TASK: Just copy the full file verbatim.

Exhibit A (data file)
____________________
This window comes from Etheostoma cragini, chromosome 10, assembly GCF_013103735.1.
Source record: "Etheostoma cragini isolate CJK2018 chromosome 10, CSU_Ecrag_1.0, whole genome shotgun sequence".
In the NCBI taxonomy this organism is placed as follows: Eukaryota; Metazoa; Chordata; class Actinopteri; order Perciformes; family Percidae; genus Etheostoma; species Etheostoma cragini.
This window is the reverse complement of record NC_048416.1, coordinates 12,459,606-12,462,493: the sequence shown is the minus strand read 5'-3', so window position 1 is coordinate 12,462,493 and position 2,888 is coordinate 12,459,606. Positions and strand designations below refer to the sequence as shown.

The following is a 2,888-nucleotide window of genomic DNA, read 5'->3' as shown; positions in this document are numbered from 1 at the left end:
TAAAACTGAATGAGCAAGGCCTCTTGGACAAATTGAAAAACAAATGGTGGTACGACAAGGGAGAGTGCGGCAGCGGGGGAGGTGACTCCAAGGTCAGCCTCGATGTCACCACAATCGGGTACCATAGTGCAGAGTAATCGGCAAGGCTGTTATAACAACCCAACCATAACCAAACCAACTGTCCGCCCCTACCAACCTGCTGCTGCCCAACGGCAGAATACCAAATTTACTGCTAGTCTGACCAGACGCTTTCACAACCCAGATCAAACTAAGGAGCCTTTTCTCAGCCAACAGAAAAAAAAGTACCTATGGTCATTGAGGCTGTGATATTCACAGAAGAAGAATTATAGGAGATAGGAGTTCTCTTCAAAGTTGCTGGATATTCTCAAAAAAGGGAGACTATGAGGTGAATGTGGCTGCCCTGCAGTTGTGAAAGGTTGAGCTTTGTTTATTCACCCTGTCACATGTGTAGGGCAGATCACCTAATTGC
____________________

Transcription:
This window comes from Etheostoma cragini, chromosome 10, assembly GCF_013103735.1.
Source record: "Etheostoma cragini isolate CJK2018 chromosome 10, CSU_Ecrag_1.0, whole genome shotgun sequence".
In the NCBI taxonomy this organism is placed as follows: Eukaryota; Metazoa; Chordata; class Actinopteri; order Perciformes; family Percidae; genus Etheostoma; species Etheostoma cragini.
This window is the reverse complement of record NC_048416.1, coordinates 12,459,606-12,462,493: the sequence shown is the minus strand read 5'-3', so window position 1 is coordinate 12,462,493 and position 2,888 is coordinate 12,459,606. Positions and strand designations below refer to the sequence as shown.

The following is a 2,888-nucleotide window of genomic DNA, read 5'->3' as shown; positions in this document are numbered from 1 at the left end:
TAAAACTGAATGAGCAAGGCCTCTTGGACAAATTGAAAAACAAATGGTGGTACGACAAGGGAGAGTGCGGCAGCGGGGGAGGTGACTCCAAGGTCAGCCTCGATGTCACCACAATCGGGTACCATAGTGCAGAGTAATCGGCAAGGCTGTTATAACAACCCAACCATAACCAAACCAACTGTCCGCCCCTACCAACCTGCTGCTGCCCAACGGCAGAATACCAAATTTACTGCTAGTCTGACCAGACGCTTTCACAACCCAGATCAAACTAAGGAGCCTTTTCTCAGCCAACAGAAAAAAAAGTACCTATGGTCATTGAGGCTGTGATATTCACAGAAGAAGAATTATAGGAGATAGGAGTTCTCTTCAAAGTTGCTGGATATTCTCAAAAAAGGGAGACTATGAGGTGAATGTGGCTGCCCTGCAGTTGTGAAAGGTTGAGCTTTGTTTATTCACCCTGTCACATGTGTAGGGCAGATCACCTAATTGC